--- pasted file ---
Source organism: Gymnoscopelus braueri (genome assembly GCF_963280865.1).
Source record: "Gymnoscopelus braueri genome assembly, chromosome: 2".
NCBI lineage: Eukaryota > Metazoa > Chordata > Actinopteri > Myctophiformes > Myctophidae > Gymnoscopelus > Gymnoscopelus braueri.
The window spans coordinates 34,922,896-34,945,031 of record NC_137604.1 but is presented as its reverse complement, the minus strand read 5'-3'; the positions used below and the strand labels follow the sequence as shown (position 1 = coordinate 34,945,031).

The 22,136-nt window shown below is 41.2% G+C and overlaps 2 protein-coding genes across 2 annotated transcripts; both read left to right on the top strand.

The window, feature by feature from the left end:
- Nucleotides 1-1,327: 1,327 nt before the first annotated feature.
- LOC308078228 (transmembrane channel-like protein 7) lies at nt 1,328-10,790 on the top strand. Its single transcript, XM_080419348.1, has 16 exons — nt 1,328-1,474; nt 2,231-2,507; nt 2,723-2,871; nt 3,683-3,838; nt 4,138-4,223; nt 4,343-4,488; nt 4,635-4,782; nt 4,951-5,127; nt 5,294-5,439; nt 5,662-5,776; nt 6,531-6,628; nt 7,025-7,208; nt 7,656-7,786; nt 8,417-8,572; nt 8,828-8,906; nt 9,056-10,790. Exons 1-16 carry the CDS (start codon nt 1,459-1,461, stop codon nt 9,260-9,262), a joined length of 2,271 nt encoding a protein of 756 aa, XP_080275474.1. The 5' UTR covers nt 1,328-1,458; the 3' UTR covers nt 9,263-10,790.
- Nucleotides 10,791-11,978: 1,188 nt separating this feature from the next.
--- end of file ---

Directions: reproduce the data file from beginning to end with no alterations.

Source organism: Gymnoscopelus braueri (genome assembly GCF_963280865.1).
Source record: "Gymnoscopelus braueri genome assembly, chromosome: 2".
NCBI lineage: Eukaryota > Metazoa > Chordata > Actinopteri > Myctophiformes > Myctophidae > Gymnoscopelus > Gymnoscopelus braueri.
The window spans coordinates 34,922,896-34,945,031 of record NC_137604.1 but is presented as its reverse complement, the minus strand read 5'-3'; the positions used below and the strand labels follow the sequence as shown (position 1 = coordinate 34,945,031).

The 22,136-nt window shown below is 41.2% G+C and overlaps 2 protein-coding genes across 2 annotated transcripts; both read left to right on the top strand.

The window, feature by feature from the left end:
- Nucleotides 1-1,327: 1,327 nt before the first annotated feature.
- LOC308078228 (transmembrane channel-like protein 7) lies at nt 1,328-10,790 on the top strand. Its single transcript, XM_080419348.1, has 16 exons — nt 1,328-1,474; nt 2,231-2,507; nt 2,723-2,871; nt 3,683-3,838; nt 4,138-4,223; nt 4,343-4,488; nt 4,635-4,782; nt 4,951-5,127; nt 5,294-5,439; nt 5,662-5,776; nt 6,531-6,628; nt 7,025-7,208; nt 7,656-7,786; nt 8,417-8,572; nt 8,828-8,906; nt 9,056-10,790. Exons 1-16 carry the CDS (start codon nt 1,459-1,461, stop codon nt 9,260-9,262), a joined length of 2,271 nt encoding a protein of 756 aa, XP_080275474.1. The 5' UTR covers nt 1,328-1,458; the 3' UTR covers nt 9,263-10,790.
- Nucleotides 10,791-11,978: 1,188 nt separating this feature from the next.